Sherry Claflin, an adjunct science instructor at Muskegon Community College and a science educator for the K-12 school groups at Grand Valley State University’s Annis Water Resources Institute, was named the 2017 Outstanding Earth Science Teacher in Michigan by the National Association of Geoscience Teachers (NAGT).
The NAGT praised Claflin for her “exceptional contributions to the stimulation of interest in the Earth Sciences at the pre-college level.”
Claflin, a Fremont, MI, native, also runs the educational programming for the Stephen F. Wessling Observatory and Kropscott Farm Environmental Center in Fremont.
In making its decision, the Central Section Committee of the National Association of Geoscience Teachers was particularly impressed with Claflin’s ability to adapt her lessons by using individualized strategies and new materials, her ability to differentiate instruction to meet the needs of all students, and her collaboration with other schools and organizations to expand student opportunities.
The NAGT was established in 1938 with the goal to improve geoscience education, emphasize the relevance and cultural significance of the earth sciences, and to disseminate knowledge to educators and the general public. The competitive Outstanding Earth Science Teaching Award program was established in 1971 to identify, recognize and reward excellence in teaching.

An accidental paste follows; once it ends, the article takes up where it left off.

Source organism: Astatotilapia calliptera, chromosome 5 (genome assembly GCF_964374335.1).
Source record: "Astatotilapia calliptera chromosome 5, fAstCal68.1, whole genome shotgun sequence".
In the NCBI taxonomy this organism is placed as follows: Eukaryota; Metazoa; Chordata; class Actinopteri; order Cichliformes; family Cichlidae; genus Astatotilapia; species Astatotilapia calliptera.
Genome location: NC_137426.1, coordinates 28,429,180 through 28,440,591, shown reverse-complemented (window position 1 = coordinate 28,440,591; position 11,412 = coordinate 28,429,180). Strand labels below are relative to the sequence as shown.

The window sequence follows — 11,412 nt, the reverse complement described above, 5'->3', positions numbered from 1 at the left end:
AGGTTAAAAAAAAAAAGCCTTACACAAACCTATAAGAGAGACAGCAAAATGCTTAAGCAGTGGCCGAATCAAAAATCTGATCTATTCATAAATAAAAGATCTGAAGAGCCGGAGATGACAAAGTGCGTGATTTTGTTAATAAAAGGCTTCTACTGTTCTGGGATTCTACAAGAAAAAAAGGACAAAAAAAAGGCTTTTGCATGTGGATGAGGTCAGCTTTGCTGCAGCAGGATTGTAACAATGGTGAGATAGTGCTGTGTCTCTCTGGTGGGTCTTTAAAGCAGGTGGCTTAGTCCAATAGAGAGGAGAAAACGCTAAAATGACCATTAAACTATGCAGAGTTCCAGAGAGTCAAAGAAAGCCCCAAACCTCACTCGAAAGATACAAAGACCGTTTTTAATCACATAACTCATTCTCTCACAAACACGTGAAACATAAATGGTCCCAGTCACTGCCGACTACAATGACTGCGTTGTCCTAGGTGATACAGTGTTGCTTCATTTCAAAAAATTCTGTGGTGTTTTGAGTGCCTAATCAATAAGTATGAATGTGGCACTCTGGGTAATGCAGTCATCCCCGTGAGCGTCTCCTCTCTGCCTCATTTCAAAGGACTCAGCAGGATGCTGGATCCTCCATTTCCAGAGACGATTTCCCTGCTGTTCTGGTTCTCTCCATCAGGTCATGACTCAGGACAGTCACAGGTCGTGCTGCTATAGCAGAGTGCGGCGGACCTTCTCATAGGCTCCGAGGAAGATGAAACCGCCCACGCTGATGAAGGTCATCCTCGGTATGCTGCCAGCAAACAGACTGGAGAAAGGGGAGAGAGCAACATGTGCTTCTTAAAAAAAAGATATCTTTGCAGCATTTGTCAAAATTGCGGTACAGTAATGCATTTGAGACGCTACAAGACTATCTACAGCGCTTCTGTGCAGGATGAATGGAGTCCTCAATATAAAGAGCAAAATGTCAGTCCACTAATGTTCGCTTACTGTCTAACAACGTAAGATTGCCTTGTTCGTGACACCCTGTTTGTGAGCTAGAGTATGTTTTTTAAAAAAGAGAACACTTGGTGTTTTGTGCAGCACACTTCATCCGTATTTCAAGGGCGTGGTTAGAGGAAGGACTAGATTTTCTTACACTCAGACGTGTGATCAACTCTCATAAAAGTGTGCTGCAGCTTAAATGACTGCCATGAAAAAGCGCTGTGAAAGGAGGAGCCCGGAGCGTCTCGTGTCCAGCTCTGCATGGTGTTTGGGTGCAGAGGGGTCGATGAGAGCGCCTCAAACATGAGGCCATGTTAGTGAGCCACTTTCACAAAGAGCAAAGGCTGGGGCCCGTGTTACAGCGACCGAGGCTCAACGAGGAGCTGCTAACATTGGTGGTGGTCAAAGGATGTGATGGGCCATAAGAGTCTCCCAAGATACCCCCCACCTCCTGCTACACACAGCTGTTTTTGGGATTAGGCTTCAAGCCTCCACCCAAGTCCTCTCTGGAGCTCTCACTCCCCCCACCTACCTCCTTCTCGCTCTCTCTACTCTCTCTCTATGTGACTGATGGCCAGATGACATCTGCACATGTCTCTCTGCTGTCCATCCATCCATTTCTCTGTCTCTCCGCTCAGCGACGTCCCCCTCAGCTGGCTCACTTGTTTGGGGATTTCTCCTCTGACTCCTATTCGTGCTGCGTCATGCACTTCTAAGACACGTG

”It is a fantastic honor to be awarded the 2017 Michigan Earth Science Teacher Award,” said Claflin. “To be given this award by the National Association of Geoscience Teachers for doing what I enjoy so much, makes me more resolved to make a real difference in the lives of my students. To encourage all to look at the world we live in with understanding and appreciation of Earth’s natural beauty, that is my goal. The more people I can educate about the wonders of the Earth and the Sky, the more stewardship of the Earth I can inspire.”
Claflin earned both a Bachelor of Arts in Journalism and a Bachelor of Science in Earth and Space Science Education from Central Michigan University. She has taught in public K-12 education for 24 years and began teaching geology at MCC this past year.